The conservative version of The Never Trump Movement is dead. But that does not mean the Never Trump Movement itself is dead.
The sad truth of the Never Trump movement is that it came paradoxically too late and too early. It arrived at the exact time it was too late to beat Trump in the Republican primaries. [Why nobody thought Trump was “a serious threat” despite him leading in every primary poll for the better part of a year will baffle historians for decades to come.] Yet also way too early for the general election which is still six long months away, and hasn’t technically even started yet, as Bernie continues the Sisyphean effort of pushing that damn boulder towards the nomination.
Never Trump (Conservative-flavor) was always destined to fail. It just took too long for the GOP Powers That Be to realize what a threat Trump truly was, and the conversation was “Will it be Rubio or Bush?” even after it was obvious neither of them stood a chance. While the neocons were obsessing over a fantasy race for the establishment leftovers, Ted Cruz’s ultra-cons thought he could just remind people that federal government sucks (he ran the best campaign 1824 could hope for), and John Kasich seemed to be drifting through time, space, and sanity with a campaign that was heavy on hugs and light on reality. The Republican Party was content to get high off its own farts while Trump went about the tedious business of actually winning states and actually sitting down to be interviewed. [Other candidates can complain about Trump’s media attention, but Rubio was a hyper-protected robotron who didn’t seem comfortable even being interviewed by someone not wearing a Rubio button. Ted was likewise unable to treat the media with anything but open disdain and neglect, then loudly complained whenever they returned it.]
Conservative Never-Trumpers were so often ridiculous because there were so many of them to look ridiculous. The Republicans started out with 17 candidates, and they still had half that number even after Iowa. Jeb Bush didn’t have a snowball’s chance in Mississippi of becoming President, but it didn’t stop him from sucking up monster cash and dissing people with better prospects on his way out the door. Did anyone tell Chris Christie, John Kasich, Marco Rubio, Jeb, or Ted to consolidate behind one candidate last year when it would have actually made a difference? Would any of them have listened even if somebody had told them?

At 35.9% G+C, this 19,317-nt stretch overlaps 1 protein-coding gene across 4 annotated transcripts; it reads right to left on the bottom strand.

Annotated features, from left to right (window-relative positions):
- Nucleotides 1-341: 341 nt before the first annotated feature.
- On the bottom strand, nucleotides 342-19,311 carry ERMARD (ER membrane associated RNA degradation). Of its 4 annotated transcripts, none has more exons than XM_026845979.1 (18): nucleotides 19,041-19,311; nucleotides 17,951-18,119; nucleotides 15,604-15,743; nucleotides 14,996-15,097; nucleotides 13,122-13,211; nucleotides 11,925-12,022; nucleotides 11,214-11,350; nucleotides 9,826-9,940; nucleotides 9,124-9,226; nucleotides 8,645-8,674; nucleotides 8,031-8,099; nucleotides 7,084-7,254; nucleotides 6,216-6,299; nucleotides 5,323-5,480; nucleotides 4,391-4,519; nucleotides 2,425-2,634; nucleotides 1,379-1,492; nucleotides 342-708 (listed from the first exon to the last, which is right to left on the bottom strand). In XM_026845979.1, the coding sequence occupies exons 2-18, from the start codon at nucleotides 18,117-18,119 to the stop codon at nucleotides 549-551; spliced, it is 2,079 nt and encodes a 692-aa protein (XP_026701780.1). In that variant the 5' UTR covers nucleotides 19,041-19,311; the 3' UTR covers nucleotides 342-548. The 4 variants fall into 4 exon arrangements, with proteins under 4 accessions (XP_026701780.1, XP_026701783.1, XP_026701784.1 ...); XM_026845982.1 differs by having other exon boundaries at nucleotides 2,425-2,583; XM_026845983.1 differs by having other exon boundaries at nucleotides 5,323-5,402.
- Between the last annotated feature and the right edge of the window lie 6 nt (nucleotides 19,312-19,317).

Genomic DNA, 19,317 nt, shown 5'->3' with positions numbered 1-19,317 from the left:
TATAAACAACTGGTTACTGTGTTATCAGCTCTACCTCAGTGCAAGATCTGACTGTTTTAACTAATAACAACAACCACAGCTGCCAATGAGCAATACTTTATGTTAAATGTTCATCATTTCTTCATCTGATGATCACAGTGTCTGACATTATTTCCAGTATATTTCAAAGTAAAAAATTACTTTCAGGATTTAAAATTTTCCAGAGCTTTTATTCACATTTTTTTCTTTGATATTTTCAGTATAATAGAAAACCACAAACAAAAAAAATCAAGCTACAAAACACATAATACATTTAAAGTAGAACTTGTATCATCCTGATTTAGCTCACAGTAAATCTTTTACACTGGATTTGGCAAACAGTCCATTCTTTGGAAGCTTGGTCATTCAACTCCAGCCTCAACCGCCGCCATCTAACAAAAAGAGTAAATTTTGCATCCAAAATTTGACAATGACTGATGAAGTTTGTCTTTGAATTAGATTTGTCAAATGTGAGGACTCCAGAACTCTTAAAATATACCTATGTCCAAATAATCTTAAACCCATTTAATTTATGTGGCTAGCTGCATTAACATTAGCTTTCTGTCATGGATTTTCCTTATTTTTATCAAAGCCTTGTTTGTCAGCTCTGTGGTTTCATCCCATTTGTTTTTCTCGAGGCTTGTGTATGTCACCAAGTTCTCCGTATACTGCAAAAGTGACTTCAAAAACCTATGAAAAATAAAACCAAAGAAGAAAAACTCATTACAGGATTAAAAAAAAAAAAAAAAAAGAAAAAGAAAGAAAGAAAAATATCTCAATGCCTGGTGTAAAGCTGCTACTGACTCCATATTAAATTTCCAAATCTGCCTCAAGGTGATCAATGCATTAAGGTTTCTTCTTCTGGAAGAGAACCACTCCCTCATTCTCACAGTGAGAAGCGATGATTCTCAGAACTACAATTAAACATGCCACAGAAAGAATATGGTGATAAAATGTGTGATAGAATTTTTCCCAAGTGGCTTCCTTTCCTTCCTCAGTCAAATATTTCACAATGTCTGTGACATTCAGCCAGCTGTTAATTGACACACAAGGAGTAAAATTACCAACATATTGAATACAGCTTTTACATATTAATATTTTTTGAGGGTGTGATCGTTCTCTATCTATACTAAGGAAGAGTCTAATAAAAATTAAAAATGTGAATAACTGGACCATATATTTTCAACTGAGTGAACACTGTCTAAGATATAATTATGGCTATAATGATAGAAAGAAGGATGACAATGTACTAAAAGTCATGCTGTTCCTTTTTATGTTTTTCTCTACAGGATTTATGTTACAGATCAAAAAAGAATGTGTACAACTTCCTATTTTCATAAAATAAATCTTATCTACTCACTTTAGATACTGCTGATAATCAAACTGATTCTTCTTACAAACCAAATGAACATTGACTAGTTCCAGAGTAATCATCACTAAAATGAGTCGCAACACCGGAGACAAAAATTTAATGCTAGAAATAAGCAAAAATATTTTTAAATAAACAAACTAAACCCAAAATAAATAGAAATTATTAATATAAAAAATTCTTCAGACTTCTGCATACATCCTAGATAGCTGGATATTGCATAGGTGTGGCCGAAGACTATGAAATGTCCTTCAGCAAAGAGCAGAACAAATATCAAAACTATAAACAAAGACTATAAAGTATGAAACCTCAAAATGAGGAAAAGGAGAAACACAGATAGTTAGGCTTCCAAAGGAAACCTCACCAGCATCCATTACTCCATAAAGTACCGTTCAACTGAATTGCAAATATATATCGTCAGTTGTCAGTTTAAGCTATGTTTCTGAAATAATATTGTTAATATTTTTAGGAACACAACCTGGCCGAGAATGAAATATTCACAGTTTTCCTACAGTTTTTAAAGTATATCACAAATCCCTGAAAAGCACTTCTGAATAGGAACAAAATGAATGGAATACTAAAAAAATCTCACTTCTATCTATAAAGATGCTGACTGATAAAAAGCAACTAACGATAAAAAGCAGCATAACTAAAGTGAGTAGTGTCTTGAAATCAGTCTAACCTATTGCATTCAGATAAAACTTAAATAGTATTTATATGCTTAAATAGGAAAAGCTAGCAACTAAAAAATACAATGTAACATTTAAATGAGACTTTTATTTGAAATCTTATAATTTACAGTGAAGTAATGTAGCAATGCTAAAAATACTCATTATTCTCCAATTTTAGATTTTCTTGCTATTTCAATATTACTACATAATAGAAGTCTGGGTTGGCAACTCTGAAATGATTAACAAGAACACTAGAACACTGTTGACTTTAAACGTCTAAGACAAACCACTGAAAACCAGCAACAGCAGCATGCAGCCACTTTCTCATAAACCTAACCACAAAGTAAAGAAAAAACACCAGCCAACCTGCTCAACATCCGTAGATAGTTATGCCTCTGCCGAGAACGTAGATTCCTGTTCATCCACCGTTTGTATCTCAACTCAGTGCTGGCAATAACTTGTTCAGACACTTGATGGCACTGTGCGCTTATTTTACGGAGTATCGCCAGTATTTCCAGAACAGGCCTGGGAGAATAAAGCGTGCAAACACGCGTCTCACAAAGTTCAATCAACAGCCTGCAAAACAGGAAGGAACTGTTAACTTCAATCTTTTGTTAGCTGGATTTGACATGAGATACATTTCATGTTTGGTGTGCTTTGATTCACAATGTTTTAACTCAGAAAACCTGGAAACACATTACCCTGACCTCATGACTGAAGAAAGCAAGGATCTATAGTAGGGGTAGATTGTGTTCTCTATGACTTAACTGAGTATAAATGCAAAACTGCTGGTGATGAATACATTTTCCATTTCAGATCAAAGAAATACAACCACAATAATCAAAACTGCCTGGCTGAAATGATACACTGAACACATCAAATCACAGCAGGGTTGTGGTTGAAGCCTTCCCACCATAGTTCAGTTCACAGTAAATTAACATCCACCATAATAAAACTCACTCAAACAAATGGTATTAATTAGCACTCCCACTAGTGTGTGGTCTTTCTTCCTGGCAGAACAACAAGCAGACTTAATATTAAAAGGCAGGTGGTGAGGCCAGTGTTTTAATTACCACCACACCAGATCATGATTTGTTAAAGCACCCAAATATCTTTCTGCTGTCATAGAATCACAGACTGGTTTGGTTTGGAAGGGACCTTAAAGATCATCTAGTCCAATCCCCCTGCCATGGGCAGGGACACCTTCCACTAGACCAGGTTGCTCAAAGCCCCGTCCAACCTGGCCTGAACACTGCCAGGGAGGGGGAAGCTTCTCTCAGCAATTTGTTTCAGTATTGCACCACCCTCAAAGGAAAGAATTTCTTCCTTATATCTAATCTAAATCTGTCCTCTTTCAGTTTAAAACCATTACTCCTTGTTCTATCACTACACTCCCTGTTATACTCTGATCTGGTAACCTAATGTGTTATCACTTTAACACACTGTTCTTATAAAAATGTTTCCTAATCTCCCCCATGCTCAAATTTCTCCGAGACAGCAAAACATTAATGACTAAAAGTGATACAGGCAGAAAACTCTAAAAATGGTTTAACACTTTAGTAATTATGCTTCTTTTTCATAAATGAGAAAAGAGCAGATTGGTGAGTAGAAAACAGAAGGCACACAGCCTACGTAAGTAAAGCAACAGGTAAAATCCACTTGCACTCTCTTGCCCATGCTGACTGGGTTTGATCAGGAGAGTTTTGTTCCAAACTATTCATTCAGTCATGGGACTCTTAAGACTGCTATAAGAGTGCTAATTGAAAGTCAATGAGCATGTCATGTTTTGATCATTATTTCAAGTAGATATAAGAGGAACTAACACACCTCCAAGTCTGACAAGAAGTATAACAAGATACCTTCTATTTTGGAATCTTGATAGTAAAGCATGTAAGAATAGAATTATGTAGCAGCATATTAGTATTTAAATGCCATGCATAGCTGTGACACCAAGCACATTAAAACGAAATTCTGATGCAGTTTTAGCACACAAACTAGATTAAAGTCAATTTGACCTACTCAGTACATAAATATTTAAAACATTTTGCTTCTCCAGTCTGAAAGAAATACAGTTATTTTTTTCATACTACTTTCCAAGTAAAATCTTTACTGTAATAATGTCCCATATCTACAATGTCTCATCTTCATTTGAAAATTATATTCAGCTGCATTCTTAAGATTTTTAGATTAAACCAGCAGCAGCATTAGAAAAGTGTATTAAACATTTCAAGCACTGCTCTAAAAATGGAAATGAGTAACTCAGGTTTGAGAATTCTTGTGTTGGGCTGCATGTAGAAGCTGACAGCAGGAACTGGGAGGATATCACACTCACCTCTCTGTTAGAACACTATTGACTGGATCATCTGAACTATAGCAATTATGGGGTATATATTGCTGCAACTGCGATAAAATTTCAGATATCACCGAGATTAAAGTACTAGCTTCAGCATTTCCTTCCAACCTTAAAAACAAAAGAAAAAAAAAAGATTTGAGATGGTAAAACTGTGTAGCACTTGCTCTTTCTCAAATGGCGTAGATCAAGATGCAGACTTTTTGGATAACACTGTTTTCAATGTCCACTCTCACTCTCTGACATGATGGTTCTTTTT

The inherent flaw in the Never Trump movement (primary 1.0 version) was that everybody thought they were the Trump slayer. They all kept lining up to take their shots, and it only made the attacks on Trump less potent, and “Big Don” himself more immune to them. [He beats Lindsey Graham to take on Jeb to take on “Little Marco” to take on Lyin’ Ted, like a boxer climbing the ranks.] In a month’s time period, George W. Bush and Mitt Romney both attacked Trump, and his poll numbers actually went up. Trump only even began to stumble once it was down to him and Ted Cruz (with Kasich floating off into the outer sphere of relevance), and that’s a match-up that should have happened a month before it did.
If only Trump and one other candidate had run this time out, would Trump be the nominee? Probably not, but who could have beaten him? The fact that I’m not sure whether the answer’s Marco or Kasich tells you something about why so many of these fool’s egos kept them from letting someone else take the lead.
Now the job will fall to who it always was going to: a Democrat. Not just any Democrat, but Hillary Clinton, one-half of the Democratic power couple known for making problems disappear. Trump shouldn’t be too tough for someone who’s taken on Gaddafi, Putin, Assad, and Slobodan Milosevic. Hillary is the exact person to face off against Trump, and a reminder that even though the conservative Never Trump movement is dead, the liberal one is just getting started.